When the topic of music comes up during the orientation, it is always a fun and interesting discussion. All instructors agree that music is important to the success of their classes but not everyone agrees on what makes the best music choices.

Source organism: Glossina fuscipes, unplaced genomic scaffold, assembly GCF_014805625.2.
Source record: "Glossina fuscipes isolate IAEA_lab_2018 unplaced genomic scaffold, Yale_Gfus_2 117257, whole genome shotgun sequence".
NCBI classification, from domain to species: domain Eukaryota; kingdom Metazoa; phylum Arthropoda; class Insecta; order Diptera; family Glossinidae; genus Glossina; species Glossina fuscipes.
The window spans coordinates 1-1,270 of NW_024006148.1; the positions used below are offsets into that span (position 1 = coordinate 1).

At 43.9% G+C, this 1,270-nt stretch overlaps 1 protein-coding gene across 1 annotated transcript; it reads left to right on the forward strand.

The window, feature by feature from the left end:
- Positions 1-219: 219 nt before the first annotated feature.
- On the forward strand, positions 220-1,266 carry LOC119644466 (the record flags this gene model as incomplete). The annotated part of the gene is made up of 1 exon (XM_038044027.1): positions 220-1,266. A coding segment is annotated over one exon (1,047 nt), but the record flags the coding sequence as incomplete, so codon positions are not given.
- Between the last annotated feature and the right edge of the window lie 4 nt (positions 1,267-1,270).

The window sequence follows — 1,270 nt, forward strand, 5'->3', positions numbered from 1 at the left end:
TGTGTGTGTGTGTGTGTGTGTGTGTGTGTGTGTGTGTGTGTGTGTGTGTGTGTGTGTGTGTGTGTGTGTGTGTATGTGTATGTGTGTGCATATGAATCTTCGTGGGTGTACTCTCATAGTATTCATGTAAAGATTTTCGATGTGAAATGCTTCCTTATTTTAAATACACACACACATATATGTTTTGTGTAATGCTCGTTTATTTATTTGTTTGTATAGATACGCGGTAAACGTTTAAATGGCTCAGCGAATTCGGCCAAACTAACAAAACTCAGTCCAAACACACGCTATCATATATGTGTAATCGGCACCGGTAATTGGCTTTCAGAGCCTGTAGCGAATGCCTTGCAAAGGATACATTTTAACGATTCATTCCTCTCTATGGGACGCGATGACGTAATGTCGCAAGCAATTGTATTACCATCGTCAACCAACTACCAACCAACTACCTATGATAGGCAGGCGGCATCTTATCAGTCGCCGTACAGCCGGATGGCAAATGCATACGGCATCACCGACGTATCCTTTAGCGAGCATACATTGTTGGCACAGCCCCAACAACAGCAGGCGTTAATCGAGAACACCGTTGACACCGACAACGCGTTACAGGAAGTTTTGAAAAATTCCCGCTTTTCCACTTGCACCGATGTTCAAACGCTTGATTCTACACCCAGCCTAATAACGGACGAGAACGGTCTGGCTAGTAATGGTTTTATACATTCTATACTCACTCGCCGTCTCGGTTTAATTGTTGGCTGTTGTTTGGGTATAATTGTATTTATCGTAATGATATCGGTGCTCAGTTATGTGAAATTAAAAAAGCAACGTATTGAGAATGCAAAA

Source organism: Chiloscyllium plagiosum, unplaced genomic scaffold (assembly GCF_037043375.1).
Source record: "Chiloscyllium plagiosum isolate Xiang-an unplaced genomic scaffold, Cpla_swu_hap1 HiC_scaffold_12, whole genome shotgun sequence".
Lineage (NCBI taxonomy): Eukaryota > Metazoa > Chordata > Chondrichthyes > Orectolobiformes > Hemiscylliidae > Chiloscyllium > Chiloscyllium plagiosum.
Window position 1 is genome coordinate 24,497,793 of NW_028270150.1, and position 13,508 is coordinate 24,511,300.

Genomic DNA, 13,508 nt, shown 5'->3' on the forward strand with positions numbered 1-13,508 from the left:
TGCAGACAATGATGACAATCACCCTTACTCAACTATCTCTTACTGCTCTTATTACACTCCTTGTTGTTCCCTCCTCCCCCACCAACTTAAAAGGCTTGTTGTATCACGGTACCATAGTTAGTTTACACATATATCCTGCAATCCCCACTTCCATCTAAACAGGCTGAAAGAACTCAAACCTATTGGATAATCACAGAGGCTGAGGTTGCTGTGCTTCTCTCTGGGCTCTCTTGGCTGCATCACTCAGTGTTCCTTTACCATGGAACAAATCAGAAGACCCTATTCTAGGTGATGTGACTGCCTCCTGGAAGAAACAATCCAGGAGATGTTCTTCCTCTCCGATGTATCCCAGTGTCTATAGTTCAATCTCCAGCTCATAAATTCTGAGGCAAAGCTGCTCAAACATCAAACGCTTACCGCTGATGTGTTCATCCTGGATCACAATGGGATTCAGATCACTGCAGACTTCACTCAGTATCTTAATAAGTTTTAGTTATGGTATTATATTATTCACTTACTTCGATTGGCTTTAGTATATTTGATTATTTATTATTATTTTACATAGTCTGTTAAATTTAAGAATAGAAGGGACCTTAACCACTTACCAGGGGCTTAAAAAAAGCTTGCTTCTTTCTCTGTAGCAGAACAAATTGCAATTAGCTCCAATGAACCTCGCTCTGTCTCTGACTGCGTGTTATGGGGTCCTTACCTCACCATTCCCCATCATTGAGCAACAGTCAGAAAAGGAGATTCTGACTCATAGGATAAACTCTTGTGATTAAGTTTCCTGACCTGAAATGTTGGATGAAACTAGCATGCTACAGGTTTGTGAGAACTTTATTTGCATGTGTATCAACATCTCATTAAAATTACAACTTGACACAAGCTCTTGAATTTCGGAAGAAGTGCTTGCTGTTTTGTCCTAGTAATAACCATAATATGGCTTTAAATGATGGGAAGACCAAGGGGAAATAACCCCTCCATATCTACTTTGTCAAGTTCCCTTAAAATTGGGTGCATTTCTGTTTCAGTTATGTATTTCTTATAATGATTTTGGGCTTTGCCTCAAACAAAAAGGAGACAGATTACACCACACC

The one consistent thing I hear about music from many instructors is how they like to do specific activities when a song?s tempo changes. In other words, when a piece slows down they go into a heavy resistance movement and when the rhythm picks up they encourage students to raise their RPMs. I often question this strategy, especially with new instructors. It seems that this approach sounds good when you plan it but it becomes overly cumbersome when it is presented. It?s not something I?m in favor of because it can encourage too many changes to both cadence and resistance within a short time span. It also has the potential of not allowing students to work on their form. One of the great opportunities we have as instructors is to observe our riders performance and provide cues that will help them improve in their enjoyment and efficiency. When music is constantly dictating transitions, the repetitions needed to be both a good student and instructor can be lost.
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